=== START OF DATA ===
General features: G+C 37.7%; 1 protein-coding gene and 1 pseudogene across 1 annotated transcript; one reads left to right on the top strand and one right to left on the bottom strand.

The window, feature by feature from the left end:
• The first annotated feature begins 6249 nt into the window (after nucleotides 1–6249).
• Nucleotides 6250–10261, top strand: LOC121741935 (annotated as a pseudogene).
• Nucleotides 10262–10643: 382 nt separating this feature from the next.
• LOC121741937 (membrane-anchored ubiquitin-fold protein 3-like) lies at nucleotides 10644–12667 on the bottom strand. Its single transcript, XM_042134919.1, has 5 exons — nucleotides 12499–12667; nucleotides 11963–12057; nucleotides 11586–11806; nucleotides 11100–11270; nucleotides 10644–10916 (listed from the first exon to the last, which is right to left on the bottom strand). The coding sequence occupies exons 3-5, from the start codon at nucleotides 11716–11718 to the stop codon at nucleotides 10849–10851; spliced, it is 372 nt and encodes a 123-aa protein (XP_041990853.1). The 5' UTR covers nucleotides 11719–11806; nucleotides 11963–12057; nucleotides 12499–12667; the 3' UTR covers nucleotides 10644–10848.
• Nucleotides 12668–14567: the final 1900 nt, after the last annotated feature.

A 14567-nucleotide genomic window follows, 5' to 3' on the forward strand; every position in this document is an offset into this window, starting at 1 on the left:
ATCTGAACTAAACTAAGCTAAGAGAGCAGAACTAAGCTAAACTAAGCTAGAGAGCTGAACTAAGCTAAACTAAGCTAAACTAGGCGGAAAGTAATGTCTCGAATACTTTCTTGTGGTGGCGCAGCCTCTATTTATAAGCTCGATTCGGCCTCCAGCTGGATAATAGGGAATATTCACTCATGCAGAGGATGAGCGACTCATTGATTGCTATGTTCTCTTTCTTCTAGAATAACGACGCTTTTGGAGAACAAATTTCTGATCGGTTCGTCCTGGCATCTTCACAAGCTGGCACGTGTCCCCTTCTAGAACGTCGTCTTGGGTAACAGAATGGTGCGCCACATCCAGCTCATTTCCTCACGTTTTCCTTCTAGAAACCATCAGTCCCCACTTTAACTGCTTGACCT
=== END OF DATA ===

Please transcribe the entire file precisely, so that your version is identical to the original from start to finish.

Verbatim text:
General features: G+C 37.7%; 1 protein-coding gene and 1 pseudogene across 1 annotated transcript; one reads left to right on the top strand and one right to left on the bottom strand.

The window, feature by feature from the left end:
• The first annotated feature begins 6249 nt into the window (after nucleotides 1–6249).
• Nucleotides 6250–10261, top strand: LOC121741935 (annotated as a pseudogene).
• Nucleotides 10262–10643: 382 nt separating this feature from the next.
• LOC121741937 (membrane-anchored ubiquitin-fold protein 3-like) lies at nucleotides 10644–12667 on the bottom strand. Its single transcript, XM_042134919.1, has 5 exons — nucleotides 12499–12667; nucleotides 11963–12057; nucleotides 11586–11806; nucleotides 11100–11270; nucleotides 10644–10916 (listed from the first exon to the last, which is right to left on the bottom strand). The coding sequence occupies exons 3-5, from the start codon at nucleotides 11716–11718 to the stop codon at nucleotides 10849–10851; spliced, it is 372 nt and encodes a 123-aa protein (XP_041990853.1). The 5' UTR covers nucleotides 11719–11806; nucleotides 11963–12057; nucleotides 12499–12667; the 3' UTR covers nucleotides 10644–10848.
• Nucleotides 12668–14567: the final 1900 nt, after the last annotated feature.

A 14567-nucleotide genomic window follows, 5' to 3' on the forward strand; every position in this document is an offset into this window, starting at 1 on the left:
ATCTGAACTAAACTAAGCTAAGAGAGCAGAACTAAGCTAAACTAAGCTAGAGAGCTGAACTAAGCTAAACTAAGCTAAACTAGGCGGAAAGTAATGTCTCGAATACTTTCTTGTGGTGGCGCAGCCTCTATTTATAAGCTCGATTCGGCCTCCAGCTGGATAATAGGGAATATTCACTCATGCAGAGGATGAGCGACTCATTGATTGCTATGTTCTCTTTCTTCTAGAATAACGACGCTTTTGGAGAACAAATTTCTGATCGGTTCGTCCTGGCATCTTCACAAGCTGGCACGTGTCCCCTTCTAGAACGTCGTCTTGGGTAACAGAATGGTGCGCCACATCCAGCTCATTTCCTCACGTTTTCCTTCTAGAAACCATCAGTCCCCACTTTAACTGCTTGACCT